Monday, November 27, 2017

Like many other Americans, we here at Calcbench spent Thanksgiving weekend clawing our way over other Americans at Black Friday sales down at the local mall. Sure, we scored some sweet home entertainment goodies, but the experience also got us thinking—how’s the retail sector doing these days, anyway?

Calcbench customers can answer questions like that in a few ways. First, always feel free to check the Calcbench Research page to see if we have an industry sector report listing key metrics such as overall revenue, operating income, expenses, and the like.

For the retail sector specifically, however, it appears that we don’t have a recent sector report. Hmmm, so how could we pull together a sense of what’s going on?

First, we need a group of retail companies to examine. You can do that with the Select a Peer Group function that Calcbench offers, and we have .

For our purposes today, we picked 43 major retailers (Amazon, Macy’s, JC Penney, Dick’s Sporting Goods, Staples, GameStop, and so forth) and entered their ticker symbols manually into a group we named “Major Retailers.”

Then we visited the Data Query Tool, and scrolled to the bottom of the page. There, you can see a series of liquidity ratios. Among them are several that are particularly useful for the retail sector: average inventory turnover, cash-to-cash cycle, days inventory held, and days sales outstanding.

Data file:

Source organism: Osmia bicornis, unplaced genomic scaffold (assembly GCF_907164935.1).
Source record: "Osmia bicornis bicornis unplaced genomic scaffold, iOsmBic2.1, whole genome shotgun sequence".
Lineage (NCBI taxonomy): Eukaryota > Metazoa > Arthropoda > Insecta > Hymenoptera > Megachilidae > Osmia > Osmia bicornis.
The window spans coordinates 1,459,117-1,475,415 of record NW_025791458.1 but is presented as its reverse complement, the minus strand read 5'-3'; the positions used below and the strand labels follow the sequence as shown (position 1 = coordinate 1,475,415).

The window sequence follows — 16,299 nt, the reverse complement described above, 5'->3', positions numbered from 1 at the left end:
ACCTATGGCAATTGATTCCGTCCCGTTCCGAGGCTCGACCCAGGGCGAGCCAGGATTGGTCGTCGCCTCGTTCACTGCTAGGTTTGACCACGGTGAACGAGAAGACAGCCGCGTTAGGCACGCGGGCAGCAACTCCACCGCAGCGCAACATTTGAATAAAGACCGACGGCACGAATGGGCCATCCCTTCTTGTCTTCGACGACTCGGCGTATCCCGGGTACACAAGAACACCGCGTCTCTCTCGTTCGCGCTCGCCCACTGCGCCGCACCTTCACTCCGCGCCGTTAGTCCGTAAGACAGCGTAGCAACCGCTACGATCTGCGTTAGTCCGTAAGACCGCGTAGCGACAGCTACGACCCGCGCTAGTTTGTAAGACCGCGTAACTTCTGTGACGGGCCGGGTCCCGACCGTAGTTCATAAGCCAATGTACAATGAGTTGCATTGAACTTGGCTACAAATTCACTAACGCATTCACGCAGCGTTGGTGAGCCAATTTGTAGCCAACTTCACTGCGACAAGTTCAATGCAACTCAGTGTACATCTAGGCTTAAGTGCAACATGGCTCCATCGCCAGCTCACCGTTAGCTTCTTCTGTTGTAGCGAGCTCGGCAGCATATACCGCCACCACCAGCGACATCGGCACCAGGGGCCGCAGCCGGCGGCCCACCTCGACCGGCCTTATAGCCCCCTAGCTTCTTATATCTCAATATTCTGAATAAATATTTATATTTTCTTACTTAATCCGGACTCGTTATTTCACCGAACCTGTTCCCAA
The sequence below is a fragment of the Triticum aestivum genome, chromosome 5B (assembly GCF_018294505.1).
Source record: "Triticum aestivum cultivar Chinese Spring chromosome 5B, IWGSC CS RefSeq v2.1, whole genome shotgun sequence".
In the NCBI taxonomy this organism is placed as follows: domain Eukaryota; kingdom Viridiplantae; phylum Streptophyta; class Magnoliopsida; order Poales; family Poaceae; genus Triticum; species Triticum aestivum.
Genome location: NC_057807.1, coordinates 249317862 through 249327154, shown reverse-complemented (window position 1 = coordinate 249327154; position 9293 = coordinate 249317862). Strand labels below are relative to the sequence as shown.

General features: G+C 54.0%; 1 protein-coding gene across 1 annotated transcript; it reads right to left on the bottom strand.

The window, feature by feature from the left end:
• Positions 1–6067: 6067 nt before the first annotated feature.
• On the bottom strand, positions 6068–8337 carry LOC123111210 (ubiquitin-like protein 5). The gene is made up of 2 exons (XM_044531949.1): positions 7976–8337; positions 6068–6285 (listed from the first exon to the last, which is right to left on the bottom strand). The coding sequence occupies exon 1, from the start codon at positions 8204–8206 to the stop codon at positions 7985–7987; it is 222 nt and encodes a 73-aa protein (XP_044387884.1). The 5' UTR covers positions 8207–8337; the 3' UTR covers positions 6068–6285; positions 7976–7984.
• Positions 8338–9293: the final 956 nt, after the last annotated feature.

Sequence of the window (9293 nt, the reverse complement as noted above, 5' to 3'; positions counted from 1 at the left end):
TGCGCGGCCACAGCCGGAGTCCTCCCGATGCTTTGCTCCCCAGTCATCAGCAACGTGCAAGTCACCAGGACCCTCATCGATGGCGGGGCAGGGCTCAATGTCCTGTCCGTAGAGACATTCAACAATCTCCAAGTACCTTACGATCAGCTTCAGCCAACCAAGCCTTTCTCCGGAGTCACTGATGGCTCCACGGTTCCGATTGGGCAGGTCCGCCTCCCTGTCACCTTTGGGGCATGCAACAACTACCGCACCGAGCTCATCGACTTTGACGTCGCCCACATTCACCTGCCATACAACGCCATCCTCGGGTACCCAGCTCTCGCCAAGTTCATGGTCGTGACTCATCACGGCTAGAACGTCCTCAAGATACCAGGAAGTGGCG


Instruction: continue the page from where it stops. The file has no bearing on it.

So we checked all those boxes, and then pulled the numbers for all four rations on a quarterly basis, from Q3 2015 to Q2 2017. (We would have pulled Q3 2017, too, but so far only about half of our 43 retailers have filed third-quarter reports.)

The results are as follows.

Obviously these ratios are quite volatile, especially in the fourth quarter. That’s no surprise, given how much of a retailer’s operation happens in Q4. Still, you can see from the trendlines (on each chart in red) that three of the four are going upward. What does that mean?

Days sales outstanding measures how long a company takes to collect the cash after a sale is made. The higher the DSO ratio is, the more a retailer is selling goods on credit and taking more time to collect the money.

Days inventory held measures how long a company holds its inventory before turning it into cash (by selling it). While that ratio can vary greatly from one industry to the next, over time you want that number to trend lower—that is, you’re selling goods more quickly.

Average inventory turnover measures how many times a company’s inventory is sold in a given period of time. That is, you burn through four shipments of widgets in spring, but 10 shipments in the holiday season. Here you want that number to trend upward, which means you’re cycling through more piles of inventory more quickly.

Cash-to-cash cycle measures the amount of time that passes from when you pay cash for raw materials (say, widgets) until you process them into final goods (the iWidget Pro), sell them, and collect money from the customer. Again, you want this one to be trending downward.

So we have one metric, days sales outstanding, trending in the wrong direction. Cash-to-cash cycle is effectively flat, while average inventory turnover and days inventory held are moving in the right direction.

We here don’t necessarily know what that means. But Calcbench does offer the tools to help you find those answers (this whole exercise took us less than 90 minutes, from picking 43 retailers to writing this post), and take your analysis to the next level—benchmarking specific companies against their peers, or correlating these ratios to other indicators of financial health like Return on Assets or revenue growth over time.

Now if you’ll excuse us, it’s Cyber Monday and we need to do some online shopping.

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